It is OK to pass judgement on people when you first see them, it is natural, it is OK, EVERYONE does it.   However once it passes open yourself up to look deeper past the initial judgement.   Because when you do this two things can happen.  You might be right and the person may live up to the stereotype OR the person may be different than what you thought.  Now if they are different you have just added a new experience to your category and can draw upon that later.

What does this mean?

Judging people by appearance is natural….but can be changed.   How? Simple, don’t be the stereotype attached to your category.

Lets pick on me for a moment.  I am Italian, there are stereotypes that go with Italians.  Greasy, hairy, loud criminals who wear gold chains and track suits.   So if I go out acting like this I cannot blame anyone who judges me and thus reinforces their preconceived notion of Italians, I am hurting my ethnic group, I am living the stereotype.   However if I am soft-spoken, articulate, and sport flannel shirts with cargo pants then I am changing someone’s experience with the Italian category.

I also realized that categories can be changed.  For instance I like to surround myself with people who have a good sense of humor, like laughing, like geeky stuff, and most importantly have a sense of humor, did I mention sense of humor?   So no matter what your race or sex I am going to hang out with people most like me.     Now it gets tricky here.   When we first meet people, we use looks to see who is most like us.

Picture this.

You are a new student at a school, you go through the lunch line, you have your tray, you survey the table situation.   How do you choose where to sit?  You look for the people who you can relate to, but you haven’t talked to anyone yet, so how do you know if they are like you?  You judge them on appearance.   If I see a table of people wearing glasses, have clever nerdy t-shirts on and comic books on the table I am going to assume I can sit with them and at least make enough small talk due to like interests to hopefully spark friendships.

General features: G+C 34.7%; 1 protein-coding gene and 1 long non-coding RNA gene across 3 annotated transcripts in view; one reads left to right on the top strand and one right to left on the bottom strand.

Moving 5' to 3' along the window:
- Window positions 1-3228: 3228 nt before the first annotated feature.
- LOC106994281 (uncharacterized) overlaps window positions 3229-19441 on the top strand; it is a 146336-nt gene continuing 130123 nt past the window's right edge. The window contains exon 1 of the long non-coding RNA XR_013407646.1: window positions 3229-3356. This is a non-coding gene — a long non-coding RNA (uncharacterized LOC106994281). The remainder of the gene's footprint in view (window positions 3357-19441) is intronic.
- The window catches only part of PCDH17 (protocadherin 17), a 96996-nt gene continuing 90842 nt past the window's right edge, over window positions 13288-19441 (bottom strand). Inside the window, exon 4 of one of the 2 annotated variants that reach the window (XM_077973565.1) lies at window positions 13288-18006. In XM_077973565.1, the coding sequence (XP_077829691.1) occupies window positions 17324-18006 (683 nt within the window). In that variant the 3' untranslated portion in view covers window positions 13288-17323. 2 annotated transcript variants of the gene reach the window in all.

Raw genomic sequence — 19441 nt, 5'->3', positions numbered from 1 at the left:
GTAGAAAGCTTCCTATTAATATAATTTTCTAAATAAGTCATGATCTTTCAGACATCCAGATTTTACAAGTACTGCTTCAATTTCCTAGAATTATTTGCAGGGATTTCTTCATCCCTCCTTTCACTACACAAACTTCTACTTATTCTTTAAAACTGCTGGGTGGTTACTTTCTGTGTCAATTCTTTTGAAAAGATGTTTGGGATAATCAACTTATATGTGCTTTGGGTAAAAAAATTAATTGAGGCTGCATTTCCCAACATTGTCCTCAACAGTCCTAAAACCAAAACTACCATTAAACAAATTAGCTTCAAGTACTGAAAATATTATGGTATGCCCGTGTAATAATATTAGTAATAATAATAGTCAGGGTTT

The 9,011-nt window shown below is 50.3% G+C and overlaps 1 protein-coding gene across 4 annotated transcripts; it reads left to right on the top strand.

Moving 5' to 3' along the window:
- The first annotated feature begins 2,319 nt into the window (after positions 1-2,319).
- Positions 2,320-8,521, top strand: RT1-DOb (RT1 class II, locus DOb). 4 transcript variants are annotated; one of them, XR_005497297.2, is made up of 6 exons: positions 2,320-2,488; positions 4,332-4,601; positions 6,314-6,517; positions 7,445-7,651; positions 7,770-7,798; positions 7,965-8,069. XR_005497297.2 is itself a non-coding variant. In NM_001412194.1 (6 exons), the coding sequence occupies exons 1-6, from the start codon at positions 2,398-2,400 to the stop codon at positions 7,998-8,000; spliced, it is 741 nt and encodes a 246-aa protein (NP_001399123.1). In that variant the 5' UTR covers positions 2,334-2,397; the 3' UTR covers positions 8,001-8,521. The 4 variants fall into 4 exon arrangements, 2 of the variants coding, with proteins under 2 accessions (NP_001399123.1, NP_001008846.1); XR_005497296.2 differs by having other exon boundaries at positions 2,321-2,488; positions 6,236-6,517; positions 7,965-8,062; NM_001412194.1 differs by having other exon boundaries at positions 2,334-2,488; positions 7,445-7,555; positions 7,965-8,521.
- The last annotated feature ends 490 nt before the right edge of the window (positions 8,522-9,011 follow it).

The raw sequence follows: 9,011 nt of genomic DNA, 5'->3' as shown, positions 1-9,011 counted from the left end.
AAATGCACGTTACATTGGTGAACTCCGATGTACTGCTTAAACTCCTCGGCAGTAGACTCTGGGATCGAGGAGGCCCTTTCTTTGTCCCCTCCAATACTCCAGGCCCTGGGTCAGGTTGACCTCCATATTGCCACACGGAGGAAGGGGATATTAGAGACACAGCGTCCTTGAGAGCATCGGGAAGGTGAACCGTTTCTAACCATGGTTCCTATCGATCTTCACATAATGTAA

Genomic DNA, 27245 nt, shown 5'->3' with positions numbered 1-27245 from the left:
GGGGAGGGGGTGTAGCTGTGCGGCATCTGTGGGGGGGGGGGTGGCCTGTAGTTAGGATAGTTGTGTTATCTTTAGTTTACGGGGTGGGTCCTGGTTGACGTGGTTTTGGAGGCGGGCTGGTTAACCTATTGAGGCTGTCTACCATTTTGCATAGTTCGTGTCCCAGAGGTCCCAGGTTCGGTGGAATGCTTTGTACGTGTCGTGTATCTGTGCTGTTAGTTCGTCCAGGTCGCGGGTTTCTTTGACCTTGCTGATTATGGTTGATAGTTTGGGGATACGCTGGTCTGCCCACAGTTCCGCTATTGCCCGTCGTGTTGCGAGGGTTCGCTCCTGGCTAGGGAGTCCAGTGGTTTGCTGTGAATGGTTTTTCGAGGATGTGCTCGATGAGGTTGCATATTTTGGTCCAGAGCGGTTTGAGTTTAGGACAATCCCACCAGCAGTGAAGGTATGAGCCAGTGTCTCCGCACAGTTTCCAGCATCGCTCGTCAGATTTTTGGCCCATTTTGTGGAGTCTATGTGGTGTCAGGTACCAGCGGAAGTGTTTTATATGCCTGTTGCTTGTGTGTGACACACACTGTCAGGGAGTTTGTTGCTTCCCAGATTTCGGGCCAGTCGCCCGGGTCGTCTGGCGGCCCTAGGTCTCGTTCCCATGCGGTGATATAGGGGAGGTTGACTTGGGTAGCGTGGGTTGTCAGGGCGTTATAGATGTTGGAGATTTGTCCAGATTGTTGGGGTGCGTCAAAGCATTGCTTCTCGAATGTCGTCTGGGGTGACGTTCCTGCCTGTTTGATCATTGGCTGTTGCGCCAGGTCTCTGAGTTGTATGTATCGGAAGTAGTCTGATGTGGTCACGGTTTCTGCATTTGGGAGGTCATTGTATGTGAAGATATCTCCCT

We do the same thing with color and ethnicity.  If I am white and there is a table of white people and black people I am going to assume I have more shared experiences with the white people than the black, now this may be incorrect, but as our brain plays the odds at lightning speed this comes out as the likely group with shared interests because we look the most alike.

NOW, curveball.

I walk in, table of black people, table of white people.   Black table has people wearing clever nerdy shirts, reading comics, laughing, and are looking at pictures of snakes on a macbook pro.   Table of white people, all are wearing sutis, reading newspapers, and no one is laughing.  I am going to sit with the table of black people.  Because I could visually know them past their skin color I could ascertain that I would have more to say to them.